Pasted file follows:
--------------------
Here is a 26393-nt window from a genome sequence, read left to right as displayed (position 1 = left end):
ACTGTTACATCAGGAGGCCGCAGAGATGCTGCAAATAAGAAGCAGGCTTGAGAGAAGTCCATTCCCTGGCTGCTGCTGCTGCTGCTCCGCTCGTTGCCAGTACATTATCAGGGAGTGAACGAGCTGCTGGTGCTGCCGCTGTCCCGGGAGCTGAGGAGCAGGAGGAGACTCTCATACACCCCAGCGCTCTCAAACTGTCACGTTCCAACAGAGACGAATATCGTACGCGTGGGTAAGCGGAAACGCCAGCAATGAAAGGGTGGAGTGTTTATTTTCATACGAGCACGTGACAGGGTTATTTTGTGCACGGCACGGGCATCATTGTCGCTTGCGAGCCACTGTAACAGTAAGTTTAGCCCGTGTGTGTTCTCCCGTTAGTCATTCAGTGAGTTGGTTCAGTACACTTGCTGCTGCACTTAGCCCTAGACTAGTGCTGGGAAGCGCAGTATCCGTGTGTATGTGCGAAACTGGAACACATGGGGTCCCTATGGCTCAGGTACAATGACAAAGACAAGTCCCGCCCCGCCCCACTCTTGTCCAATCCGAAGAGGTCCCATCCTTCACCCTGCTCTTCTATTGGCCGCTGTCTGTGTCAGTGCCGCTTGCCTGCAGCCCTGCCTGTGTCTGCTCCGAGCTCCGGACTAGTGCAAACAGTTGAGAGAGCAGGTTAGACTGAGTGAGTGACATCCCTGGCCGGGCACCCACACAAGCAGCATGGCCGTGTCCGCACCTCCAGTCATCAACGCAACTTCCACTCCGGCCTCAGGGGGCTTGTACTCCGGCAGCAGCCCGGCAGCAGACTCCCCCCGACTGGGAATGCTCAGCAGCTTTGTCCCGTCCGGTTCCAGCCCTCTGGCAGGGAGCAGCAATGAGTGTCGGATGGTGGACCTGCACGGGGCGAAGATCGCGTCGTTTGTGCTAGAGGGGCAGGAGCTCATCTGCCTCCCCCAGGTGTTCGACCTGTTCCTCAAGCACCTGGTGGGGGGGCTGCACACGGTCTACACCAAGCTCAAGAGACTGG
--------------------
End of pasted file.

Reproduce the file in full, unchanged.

Here is a 26393-nt window from a genome sequence, read left to right as displayed (position 1 = left end):
ACTGTTACATCAGGAGGCCGCAGAGATGCTGCAAATAAGAAGCAGGCTTGAGAGAAGTCCATTCCCTGGCTGCTGCTGCTGCTGCTCCGCTCGTTGCCAGTACATTATCAGGGAGTGAACGAGCTGCTGGTGCTGCCGCTGTCCCGGGAGCTGAGGAGCAGGAGGAGACTCTCATACACCCCAGCGCTCTCAAACTGTCACGTTCCAACAGAGACGAATATCGTACGCGTGGGTAAGCGGAAACGCCAGCAATGAAAGGGTGGAGTGTTTATTTTCATACGAGCACGTGACAGGGTTATTTTGTGCACGGCACGGGCATCATTGTCGCTTGCGAGCCACTGTAACAGTAAGTTTAGCCCGTGTGTGTTCTCCCGTTAGTCATTCAGTGAGTTGGTTCAGTACACTTGCTGCTGCACTTAGCCCTAGACTAGTGCTGGGAAGCGCAGTATCCGTGTGTATGTGCGAAACTGGAACACATGGGGTCCCTATGGCTCAGGTACAATGACAAAGACAAGTCCCGCCCCGCCCCACTCTTGTCCAATCCGAAGAGGTCCCATCCTTCACCCTGCTCTTCTATTGGCCGCTGTCTGTGTCAGTGCCGCTTGCCTGCAGCCCTGCCTGTGTCTGCTCCGAGCTCCGGACTAGTGCAAACAGTTGAGAGAGCAGGTTAGACTGAGTGAGTGACATCCCTGGCCGGGCACCCACACAAGCAGCATGGCCGTGTCCGCACCTCCAGTCATCAACGCAACTTCCACTCCGGCCTCAGGGGGCTTGTACTCCGGCAGCAGCCCGGCAGCAGACTCCCCCCGACTGGGAATGCTCAGCAGCTTTGTCCCGTCCGGTTCCAGCCCTCTGGCAGGGAGCAGCAATGAGTGTCGGATGGTGGACCTGCACGGGGCGAAGATCGCGTCGTTTGTGCTAGAGGGGCAGGAGCTCATCTGCCTCCCCCAGGTGTTCGACCTGTTCCTCAAGCACCTGGTGGGGGGGCTGCACACGGTCTACACCAAGCTCAAGAGACTGG